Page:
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Williamson County Judge Pleads Guilty For Violating His Own Stay-At-Home Order, Will Pay $1,000 fine

Bill Gravell, serving then as a Williamson County justice of the peace, in his office in 2016.
Miguel Gutierrez Jr.
Bill Gravell, serving then as a Williamson County justice of the peace, in his office in 2016.

Williamson County Judge Bill Gravell pleaded guilty to a misdemeanor Tuesday for violating his own stay-at-home order this spring and will pay a $1,000 fine, court documents show.

During the stay-at-home order in April, Gravell was caught on camera going to his grandson’s birthday party wearing firefighting equipment from the county, an act for which a fire chief later apologized because he provided a suit to the judge that he could “not provide everyone.”

The order, issued in March, ceased all public and private gatherings outside a household or apartment unit, closed all nonessential businesses and asked residents not to travel on public transportation unless it was for essential activities. Residents faced threats of jail time or fines if they left their homes for anything other than essential business.

The incident prompted the appointment of a special prosecutor, Milam County District Attorney Bill Torrey, and an investigation by the Texas Rangers.

Torrey’s office said it could not comment on the case since it was unresolved. Bill Hines, Gravell’s lawyer, said that Gravell is the only person in the county to be prosecuted for violating the stay-at-home order.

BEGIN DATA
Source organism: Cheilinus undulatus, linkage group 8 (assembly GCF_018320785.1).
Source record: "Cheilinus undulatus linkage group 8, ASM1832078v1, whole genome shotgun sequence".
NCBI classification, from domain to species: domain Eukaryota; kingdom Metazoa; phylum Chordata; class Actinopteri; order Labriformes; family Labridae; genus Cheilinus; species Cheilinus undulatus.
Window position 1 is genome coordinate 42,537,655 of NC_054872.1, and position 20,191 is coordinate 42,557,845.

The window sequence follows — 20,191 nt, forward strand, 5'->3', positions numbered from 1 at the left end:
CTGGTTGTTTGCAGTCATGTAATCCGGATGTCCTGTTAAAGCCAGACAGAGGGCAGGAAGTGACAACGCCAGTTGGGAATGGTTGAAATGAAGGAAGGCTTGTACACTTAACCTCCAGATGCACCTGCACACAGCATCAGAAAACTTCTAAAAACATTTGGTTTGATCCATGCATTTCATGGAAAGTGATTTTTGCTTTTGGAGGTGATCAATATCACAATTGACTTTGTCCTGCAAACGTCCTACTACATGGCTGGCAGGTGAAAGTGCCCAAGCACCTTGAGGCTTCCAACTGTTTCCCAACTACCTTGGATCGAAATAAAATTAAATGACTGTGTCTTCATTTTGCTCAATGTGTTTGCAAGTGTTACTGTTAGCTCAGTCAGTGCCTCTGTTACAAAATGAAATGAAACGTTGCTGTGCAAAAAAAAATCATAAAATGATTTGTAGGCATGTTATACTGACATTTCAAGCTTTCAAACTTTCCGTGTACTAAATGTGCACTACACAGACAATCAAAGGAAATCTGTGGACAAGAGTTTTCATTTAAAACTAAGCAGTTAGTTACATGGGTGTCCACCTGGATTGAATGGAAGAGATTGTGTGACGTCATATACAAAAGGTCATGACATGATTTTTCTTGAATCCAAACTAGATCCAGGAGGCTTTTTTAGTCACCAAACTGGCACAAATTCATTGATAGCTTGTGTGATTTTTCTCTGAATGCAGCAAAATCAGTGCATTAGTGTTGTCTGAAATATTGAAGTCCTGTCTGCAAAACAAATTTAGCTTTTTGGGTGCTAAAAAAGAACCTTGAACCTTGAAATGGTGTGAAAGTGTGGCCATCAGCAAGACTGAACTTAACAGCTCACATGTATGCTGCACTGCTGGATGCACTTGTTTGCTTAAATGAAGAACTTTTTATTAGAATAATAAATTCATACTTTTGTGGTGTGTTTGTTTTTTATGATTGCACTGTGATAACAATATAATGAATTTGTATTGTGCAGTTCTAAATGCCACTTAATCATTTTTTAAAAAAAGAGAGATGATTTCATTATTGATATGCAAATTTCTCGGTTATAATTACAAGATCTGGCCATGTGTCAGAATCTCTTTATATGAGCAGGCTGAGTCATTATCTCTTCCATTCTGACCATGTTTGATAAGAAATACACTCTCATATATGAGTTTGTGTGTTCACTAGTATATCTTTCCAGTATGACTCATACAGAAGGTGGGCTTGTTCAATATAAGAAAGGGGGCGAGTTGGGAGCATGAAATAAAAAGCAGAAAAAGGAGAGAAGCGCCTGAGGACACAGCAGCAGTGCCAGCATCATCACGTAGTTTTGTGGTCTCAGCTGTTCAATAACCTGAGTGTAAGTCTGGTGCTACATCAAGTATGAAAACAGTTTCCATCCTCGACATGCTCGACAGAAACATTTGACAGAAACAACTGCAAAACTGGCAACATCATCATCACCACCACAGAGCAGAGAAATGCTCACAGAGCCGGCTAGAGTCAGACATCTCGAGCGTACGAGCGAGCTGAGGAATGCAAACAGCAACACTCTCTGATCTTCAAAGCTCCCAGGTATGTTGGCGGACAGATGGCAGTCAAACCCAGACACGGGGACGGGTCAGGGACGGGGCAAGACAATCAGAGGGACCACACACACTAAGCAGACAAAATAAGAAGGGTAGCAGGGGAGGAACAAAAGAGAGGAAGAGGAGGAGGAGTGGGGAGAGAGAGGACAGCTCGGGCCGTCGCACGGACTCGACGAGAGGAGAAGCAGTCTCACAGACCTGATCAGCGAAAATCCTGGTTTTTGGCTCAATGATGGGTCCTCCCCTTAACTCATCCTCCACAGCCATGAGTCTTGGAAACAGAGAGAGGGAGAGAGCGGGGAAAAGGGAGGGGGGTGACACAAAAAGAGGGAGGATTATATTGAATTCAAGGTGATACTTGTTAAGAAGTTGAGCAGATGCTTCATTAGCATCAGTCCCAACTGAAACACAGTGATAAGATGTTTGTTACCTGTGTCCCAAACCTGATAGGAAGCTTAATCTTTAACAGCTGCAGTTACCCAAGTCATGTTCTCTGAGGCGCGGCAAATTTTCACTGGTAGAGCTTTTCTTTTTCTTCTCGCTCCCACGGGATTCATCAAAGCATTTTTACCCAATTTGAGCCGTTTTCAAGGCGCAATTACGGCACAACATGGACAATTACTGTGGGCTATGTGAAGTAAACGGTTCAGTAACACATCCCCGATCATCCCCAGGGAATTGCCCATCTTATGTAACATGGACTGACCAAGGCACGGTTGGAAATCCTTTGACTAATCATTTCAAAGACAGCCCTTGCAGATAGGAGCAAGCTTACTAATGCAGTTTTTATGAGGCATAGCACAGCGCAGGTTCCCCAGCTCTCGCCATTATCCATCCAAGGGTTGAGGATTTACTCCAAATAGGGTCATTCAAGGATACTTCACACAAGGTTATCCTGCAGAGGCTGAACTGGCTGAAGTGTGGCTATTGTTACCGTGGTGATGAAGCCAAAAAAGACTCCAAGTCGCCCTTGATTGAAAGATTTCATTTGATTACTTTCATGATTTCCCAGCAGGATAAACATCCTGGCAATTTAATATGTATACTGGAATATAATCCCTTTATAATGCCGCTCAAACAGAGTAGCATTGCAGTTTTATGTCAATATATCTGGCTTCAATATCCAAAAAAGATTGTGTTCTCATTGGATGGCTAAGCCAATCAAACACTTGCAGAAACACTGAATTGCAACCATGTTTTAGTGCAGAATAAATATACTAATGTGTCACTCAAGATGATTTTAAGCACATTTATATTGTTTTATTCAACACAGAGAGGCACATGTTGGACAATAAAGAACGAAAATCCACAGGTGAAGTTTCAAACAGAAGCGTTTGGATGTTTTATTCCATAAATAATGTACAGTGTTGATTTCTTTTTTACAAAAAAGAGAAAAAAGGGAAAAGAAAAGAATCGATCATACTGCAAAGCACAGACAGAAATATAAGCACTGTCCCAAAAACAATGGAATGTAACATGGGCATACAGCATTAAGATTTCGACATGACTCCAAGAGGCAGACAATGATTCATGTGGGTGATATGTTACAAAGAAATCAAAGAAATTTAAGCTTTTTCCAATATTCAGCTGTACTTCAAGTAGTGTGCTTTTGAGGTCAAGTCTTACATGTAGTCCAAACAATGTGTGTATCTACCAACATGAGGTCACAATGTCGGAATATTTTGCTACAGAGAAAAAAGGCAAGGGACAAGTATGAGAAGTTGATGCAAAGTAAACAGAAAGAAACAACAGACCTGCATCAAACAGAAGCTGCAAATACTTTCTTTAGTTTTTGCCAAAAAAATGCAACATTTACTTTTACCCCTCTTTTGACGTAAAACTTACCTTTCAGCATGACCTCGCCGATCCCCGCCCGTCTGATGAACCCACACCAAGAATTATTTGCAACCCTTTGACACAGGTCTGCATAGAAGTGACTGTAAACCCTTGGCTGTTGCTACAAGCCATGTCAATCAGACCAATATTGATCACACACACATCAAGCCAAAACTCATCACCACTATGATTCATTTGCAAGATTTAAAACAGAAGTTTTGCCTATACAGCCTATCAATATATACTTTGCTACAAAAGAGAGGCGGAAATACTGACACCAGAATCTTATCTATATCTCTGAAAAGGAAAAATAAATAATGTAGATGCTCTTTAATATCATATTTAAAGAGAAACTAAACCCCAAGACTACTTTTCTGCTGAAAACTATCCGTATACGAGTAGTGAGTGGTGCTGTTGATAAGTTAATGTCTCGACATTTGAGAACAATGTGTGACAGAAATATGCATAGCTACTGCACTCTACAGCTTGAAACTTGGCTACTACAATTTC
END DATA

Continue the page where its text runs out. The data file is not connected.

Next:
“He does accept responsibility,” Hines said. “He made a mistake as a grandfather. He’s paying the maximum penalty for that.”

In exchange for the guilty plea, the special prosecutor is dropping two other charges related to the incident of abuse of official capacity and official oppression.

Williamson County, located north of Austin, has had just over 1,100 COVID-19 cases in the last two weeks.

“While I carry the heavy public burden of guiding the policies that best protect our citizens, I am also a husband, father and grandfather,” Gravell said in a statement. “It was in this role that I visited my 5-year old grandson on his birthday. Pawpaw Bill made an error in judgement that County Judge Gravell deeply regrets.”

This story was first published by The Texas Tribune.

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